Handling the cuneiform collection
Handling always involves a risk that objects may be damaged. These guidelines have been drawn up in order to safeguard the objects for study by future generations. It is the primary responsibility of the Students’ Room Supervisor to ensure the safety of Museum objects. You must follow their guidance at all times.
The collection of cuneiform tablets is the most heavily accessed collection in the British Museum. The level of access provided by the Department of the Middle East is almost unparalleled. While we recognise the importance of providing study access to visiting scholars, please remember that access is a privilege and objects must be treated with due care at all times.
- Natural oils from the skin can damage and discolour tablets. Please wash your hands before handling tablets. Gloves are not usually required, but you may be requested to use them in specific circumstances.
- Please remove any jewellery that might scratch or catch on the tablet, such as rings or bracelets.
- Tablets must be handled over the soft-surface mat provided. Please hold tablets from underneath, low over the table, and support their weight. Foam pillows are provided for oversize tablets. Please note that large tablets may break under their own weight if left unsupported. Tablets should not be propped up on other tablets, on the sides of their boxes or on other objects; this includes also pens, pencil sharpeners etc.
- Please do not pass tablets directly to another student. If you wish to show a tablet to someone else, it should be placed on a mat for the other person then to pick up.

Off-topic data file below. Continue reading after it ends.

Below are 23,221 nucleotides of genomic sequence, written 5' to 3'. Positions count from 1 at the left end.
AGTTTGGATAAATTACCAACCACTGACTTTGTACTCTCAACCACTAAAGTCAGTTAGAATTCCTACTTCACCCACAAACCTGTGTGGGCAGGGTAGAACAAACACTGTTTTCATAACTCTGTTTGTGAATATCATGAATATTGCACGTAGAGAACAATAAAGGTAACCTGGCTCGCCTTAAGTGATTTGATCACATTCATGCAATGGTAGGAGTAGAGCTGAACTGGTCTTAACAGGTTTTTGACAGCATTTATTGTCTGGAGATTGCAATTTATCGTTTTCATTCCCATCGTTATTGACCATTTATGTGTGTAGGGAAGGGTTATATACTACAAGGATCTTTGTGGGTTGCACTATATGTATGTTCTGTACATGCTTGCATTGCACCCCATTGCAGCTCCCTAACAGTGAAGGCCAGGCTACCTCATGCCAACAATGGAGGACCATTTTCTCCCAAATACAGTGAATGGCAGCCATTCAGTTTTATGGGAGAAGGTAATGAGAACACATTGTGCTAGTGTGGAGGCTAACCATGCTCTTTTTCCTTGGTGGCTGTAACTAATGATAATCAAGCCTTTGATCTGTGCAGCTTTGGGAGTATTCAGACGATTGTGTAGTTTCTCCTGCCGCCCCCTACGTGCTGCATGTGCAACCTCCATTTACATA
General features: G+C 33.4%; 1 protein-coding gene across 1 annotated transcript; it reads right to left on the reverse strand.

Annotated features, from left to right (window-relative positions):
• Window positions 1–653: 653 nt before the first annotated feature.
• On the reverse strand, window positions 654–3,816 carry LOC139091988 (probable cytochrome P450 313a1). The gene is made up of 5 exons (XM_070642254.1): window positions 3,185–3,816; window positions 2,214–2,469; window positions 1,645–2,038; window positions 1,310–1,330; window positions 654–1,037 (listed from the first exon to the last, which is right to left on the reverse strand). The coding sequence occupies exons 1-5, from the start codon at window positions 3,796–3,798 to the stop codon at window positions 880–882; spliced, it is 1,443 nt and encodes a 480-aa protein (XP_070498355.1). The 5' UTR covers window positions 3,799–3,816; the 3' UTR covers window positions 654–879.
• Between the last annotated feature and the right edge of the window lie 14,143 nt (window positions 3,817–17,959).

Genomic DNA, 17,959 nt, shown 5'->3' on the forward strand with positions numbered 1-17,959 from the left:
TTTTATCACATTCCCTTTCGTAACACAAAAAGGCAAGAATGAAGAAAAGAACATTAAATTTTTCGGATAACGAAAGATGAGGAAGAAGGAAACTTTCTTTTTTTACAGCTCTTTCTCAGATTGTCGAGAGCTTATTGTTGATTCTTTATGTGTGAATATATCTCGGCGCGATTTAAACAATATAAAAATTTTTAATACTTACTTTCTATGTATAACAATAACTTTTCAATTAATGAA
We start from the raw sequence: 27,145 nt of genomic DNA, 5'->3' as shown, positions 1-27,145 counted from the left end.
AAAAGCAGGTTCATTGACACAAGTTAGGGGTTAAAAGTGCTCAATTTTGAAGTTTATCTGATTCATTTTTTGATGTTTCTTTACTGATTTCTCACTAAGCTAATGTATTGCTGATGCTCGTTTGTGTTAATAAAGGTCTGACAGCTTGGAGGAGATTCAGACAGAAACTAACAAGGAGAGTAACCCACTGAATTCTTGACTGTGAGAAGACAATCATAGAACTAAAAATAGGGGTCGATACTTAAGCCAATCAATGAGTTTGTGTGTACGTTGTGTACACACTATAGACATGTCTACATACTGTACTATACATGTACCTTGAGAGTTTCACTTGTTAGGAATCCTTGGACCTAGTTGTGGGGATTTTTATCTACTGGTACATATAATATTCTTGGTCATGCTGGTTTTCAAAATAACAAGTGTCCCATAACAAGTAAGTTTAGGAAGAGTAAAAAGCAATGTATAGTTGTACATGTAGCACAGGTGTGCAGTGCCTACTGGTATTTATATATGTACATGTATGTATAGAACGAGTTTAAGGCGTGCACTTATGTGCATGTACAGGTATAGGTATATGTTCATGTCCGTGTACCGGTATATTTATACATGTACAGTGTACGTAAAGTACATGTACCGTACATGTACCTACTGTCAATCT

- ‘Cleaning’ of tablets by students is strictly forbidden under any circumstances. Pens, pencils, toothbrushes or other similar implements should never be brought into contact with tablets. Conservators work in the Students’ Room on a regular basis, and cleaning can be requested from them. When measuring tablets, only plastic callipers may be used, due to the potential for damage by metal versions.
- Students are not permitted to carry tablets around the room.
- Please inform the Supervisor or Duty Curator immediately in the event of any damage to a tablet, or if you have any other concerns.
Conservation in the Middle East study room
The physical safety of the tablet collection is taken very seriously. Many visitors use the collection, and their work yields a steady stream of important information that improves our knowledge of Middle Eastern cultures.
Conservation staff visit the study room before opening time each morning to assess every object for its suitability for handling. Occasionally, a tablet may be found to be too fragile to be handled. In these cases, the tablet will not be issued that day, but will instead be taken for conservation.
Remedial work is usually minor and can be carried out at the conservation work station in the study room; the tablet can then be safely issued. In a small number of cases, more complicated treatment is required, and the tablet will then be taken to the dedicated cuneiform conservation laboratory.